Physicians at Fox Chase Cancer Center demonstrated that treatment time can be shortened from six to four weeks using IMRT (intensity-modulated radiation therapy), a highly sophisticated system of delivering external-beam radiation that allows for more even dose distribution and accuracy as well as lower doses to organs such as lung and heart, thus reducing side effects.
Using IMRT, this study examined the delivery of a higher daily dose of radiation over four weeks (versus a lower dose over six to seven weeks). During that same time period, the lumpectomy site where the tumour was removed was treated with a high-dose radiation "boost." The standard "boost" is typically administered after the four to five weeks of whole breast irradiation and adds another one to two weeks to the treatment time. The Physicians demonstrated that in addition to safely increasing the dose to the whole breast during the four-week period, it is possible to deliver the "boost" concurrently, eliminating the extra two weeks.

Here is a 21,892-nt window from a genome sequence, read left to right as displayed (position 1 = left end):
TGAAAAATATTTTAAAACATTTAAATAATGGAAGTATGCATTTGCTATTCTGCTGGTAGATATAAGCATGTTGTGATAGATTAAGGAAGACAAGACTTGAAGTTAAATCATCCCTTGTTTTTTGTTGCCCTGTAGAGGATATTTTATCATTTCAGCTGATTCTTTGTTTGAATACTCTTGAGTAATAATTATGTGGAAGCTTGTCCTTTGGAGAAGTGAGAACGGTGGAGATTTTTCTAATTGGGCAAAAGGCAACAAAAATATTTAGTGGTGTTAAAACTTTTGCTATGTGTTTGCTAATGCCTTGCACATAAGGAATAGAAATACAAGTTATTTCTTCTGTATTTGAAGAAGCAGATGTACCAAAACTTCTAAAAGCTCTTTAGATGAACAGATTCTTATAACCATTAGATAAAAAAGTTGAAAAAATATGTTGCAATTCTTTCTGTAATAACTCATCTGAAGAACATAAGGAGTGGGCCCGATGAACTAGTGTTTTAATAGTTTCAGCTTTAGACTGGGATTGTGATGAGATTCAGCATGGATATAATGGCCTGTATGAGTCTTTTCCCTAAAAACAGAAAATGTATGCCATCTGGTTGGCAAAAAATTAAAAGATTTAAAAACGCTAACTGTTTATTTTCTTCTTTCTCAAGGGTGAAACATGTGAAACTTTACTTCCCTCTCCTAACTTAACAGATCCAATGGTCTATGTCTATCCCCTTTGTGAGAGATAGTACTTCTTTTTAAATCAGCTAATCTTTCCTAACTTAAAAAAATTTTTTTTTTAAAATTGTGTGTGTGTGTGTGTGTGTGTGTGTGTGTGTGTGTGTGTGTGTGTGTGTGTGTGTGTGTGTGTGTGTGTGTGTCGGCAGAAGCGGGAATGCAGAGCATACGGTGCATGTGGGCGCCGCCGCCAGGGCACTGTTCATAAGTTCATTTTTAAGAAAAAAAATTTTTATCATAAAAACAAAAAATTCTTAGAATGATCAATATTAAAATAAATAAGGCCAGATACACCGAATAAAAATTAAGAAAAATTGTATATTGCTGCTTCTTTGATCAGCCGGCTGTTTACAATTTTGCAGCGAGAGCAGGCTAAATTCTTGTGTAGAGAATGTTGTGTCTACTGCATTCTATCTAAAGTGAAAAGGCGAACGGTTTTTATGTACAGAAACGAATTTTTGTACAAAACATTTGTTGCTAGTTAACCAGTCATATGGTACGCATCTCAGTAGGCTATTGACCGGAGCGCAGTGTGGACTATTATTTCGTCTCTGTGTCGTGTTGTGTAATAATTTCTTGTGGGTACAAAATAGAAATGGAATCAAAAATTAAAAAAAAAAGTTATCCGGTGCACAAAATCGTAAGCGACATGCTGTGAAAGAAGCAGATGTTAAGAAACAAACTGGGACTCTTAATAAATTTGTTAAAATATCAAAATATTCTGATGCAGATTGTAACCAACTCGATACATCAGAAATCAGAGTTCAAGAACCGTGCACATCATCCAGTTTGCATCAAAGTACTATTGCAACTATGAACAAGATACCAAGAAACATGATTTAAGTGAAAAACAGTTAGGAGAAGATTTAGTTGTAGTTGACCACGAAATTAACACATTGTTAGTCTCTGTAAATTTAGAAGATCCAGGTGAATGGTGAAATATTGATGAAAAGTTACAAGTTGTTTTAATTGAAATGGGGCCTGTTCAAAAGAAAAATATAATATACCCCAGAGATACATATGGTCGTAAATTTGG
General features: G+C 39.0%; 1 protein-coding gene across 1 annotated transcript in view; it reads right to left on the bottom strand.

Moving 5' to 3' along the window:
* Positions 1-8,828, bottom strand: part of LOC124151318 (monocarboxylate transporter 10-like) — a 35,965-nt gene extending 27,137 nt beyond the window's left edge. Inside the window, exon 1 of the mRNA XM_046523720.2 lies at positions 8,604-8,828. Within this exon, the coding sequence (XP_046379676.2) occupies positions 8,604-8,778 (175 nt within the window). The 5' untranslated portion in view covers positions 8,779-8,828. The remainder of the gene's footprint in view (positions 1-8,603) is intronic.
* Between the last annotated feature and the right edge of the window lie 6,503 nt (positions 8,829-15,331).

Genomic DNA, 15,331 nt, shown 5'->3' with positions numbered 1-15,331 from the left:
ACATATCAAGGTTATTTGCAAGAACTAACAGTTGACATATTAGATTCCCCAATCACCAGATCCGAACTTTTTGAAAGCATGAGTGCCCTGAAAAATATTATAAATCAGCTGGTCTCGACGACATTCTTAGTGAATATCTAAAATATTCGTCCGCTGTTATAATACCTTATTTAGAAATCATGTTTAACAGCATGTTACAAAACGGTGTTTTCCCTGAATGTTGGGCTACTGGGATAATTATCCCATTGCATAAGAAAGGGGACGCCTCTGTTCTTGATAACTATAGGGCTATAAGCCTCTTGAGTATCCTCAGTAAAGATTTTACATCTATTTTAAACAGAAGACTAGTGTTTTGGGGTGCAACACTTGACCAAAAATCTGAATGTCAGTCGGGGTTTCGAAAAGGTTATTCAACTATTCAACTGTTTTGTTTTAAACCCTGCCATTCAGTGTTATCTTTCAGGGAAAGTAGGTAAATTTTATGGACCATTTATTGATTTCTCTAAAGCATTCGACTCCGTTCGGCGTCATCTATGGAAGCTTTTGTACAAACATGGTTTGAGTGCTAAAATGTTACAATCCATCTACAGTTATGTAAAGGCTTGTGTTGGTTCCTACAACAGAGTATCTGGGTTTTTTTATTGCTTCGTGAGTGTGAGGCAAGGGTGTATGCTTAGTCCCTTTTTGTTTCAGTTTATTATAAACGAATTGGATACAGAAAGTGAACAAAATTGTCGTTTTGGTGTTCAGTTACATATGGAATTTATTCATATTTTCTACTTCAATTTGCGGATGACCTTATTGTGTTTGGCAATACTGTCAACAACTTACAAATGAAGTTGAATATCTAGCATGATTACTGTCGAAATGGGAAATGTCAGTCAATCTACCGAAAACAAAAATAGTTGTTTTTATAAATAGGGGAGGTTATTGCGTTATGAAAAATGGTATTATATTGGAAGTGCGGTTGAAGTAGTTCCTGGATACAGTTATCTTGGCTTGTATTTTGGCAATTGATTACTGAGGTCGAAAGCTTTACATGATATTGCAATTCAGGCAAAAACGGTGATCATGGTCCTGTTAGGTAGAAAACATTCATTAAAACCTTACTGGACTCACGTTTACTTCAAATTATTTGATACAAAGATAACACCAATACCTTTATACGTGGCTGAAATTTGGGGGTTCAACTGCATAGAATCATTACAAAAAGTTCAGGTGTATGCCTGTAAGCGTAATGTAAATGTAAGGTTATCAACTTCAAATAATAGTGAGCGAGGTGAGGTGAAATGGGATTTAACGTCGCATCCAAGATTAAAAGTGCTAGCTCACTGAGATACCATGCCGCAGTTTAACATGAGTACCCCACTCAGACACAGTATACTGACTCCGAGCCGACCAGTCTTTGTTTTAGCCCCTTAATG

"When delivering high doses of radiation, we have to consider the level of side effects and the cosmetic result," explained Fox Chase radiation oncologist Gary Freedman, M.D. "In this phase II study, women reported acceptable side effects, and the cosmetic result was similar to the longer six-week treatment course."
The curative outcome for early-stage breast cancer is the same whether a woman chooses to have a lumpectomy or mastectomy, the removal of the entire breast. Many factors influence a woman's decision when considering the two options. One of these factors is the time commitment for the recommended radiation course that follows a lumpectomy. Radiation significantly reduces the chance that cancer will recur in the affected breast, but the usual time commitment—five days a week for six or seven weeks—can be a barrier for choosing this treatment option.
MEDICA.de; Source: Fox Chase Cancer Center